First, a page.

By Anoop Singh
I am in China this week to present our new Asia-Pacific Regional Economic Outlook in Shanghai. I remain as impressed as ever by China’s energy and vibrant growth, an impression that is reinforced every time I return to this country.
China is of course an important part of Asia. And Asia is now a key driver of the global recovery. Indeed, as the world climbs out of its deepest recession in over half a century, it is Asia that is leading the recovery. While growth in the advanced world is being held back for now by unemployment and weak household and bank balance sheets, in the emerging world – and particularly Asia – it is rebounding strongly.
In our latest Regional Economic Outlook, we envisage that Asia will grow by 7 percent in 2010 and 2011, and emerging Asia by 8.7 percent each year, making significant contributions to global growth of 4.2 percent and 4.3 percent, respectively, this year and next.
We expect Asia to continue leading the way in the near term, buoyed by strong recoveries in China, India, and other countries. Global inventory restocking, particularly in the United States, should continue to fuel Asian production and exports late into 2010. And domestic demand in Asia has also developed a strong momentum, with consumption boosted by high asset values and consumer confidence and investment helped by rising capacity utilization.
In China, growth is already at 11.9 percent in the first quarter and we expect it to average 10 percent for 2010 as a whole. The strong recovery has reflected a combination of strong private demand and government efforts to catalyze consumption and ramp up infrastructure investment. China’s strong recovery is having positive spillovers for the rest of the region, especially commodity and capital goods exporters.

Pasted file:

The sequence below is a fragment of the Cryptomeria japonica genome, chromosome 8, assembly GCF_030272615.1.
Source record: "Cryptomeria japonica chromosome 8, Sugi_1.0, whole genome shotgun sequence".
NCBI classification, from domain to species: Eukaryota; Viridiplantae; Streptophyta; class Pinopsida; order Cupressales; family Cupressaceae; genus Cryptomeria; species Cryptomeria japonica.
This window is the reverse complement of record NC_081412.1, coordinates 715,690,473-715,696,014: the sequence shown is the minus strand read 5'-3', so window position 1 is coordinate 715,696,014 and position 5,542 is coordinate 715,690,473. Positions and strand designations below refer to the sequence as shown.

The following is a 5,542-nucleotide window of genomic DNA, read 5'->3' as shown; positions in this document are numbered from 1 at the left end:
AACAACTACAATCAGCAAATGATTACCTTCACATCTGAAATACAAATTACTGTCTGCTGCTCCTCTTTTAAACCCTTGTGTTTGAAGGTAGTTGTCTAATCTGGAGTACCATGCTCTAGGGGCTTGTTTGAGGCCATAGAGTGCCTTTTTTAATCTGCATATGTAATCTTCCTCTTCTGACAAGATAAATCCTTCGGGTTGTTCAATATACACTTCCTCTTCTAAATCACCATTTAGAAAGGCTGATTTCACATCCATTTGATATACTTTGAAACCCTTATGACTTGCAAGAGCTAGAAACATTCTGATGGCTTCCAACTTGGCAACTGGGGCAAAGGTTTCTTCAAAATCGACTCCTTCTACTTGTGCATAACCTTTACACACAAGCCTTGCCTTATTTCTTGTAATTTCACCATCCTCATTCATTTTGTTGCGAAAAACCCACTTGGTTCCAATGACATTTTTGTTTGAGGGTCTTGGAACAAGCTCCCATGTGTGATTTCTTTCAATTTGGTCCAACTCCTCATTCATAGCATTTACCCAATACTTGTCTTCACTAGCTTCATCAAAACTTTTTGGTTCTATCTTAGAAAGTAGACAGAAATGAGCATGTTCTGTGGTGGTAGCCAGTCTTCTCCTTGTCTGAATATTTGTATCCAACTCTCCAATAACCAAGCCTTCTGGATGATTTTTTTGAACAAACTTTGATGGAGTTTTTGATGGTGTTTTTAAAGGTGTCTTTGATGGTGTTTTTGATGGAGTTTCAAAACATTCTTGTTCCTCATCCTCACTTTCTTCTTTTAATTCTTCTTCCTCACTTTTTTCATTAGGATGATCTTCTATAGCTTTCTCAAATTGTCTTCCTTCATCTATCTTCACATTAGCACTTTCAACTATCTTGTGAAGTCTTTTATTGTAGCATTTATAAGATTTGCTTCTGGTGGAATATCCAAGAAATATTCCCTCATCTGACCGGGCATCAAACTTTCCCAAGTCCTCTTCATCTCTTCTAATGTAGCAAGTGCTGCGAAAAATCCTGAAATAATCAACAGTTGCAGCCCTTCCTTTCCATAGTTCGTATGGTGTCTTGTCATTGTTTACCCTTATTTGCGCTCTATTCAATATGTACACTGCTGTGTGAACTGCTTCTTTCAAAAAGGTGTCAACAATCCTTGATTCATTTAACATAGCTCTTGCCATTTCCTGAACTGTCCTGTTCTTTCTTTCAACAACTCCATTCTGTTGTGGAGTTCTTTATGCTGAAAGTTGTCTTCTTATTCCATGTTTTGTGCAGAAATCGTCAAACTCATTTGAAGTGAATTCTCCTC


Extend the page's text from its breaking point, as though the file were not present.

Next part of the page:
As China’s recovery begins to take a firm hold, the government has – rightly in my view – started to cool down the rapid pace of credit growth in order to safeguard credit quality.
Looking beyond China to Asia as a whole, there are several striking features of the region’s performance at this time.
For the first time in recent history, Asia is leading a global recovery, in the sense that the contribution to global growth of Asia outstrips that of other individual regions. It has done so before on a trend basis, but it is now doing so during a recovery from a global recession. In another break with past patterns, Asia’s bounceback is not driven only by exports. Exports are playing a role, of course, but so now is domestic demand. I don’t mean just the public stimulus, but also private demand.
And, finally, capital inflows are surging. In previous episodes, capital inflows were very slow to return to Asia, but this time around they are surging, driven by high levels of liquidity in the advanced countries but also attracted by the bright growth prospects and resilient policy frameworks in Asia.
Risk of inflation
At the same time, Asia still faces several risks and policy challenges, in both the near and the medium term. If capital inflows continue on a large scale they will raise the risks of inflation, asset prices booms and busts, and macroeconomic volatility.
And, in the medium term, a common challenge for many Asian countries is still to rebalance the economy away from a heavy reliance on exports by strengthening private demand.
Private demand will have to be nurtured through a package of policies, including measures that several countries are already taking to strengthen and develop financial sectors and social insurance systems, that will lessen the motivation for precautionary saving. A stronger exchange rate should also be part of this package and would raise household incomes and consumption over the medium term.
I will write about these and other challenges in the coming days and weeks.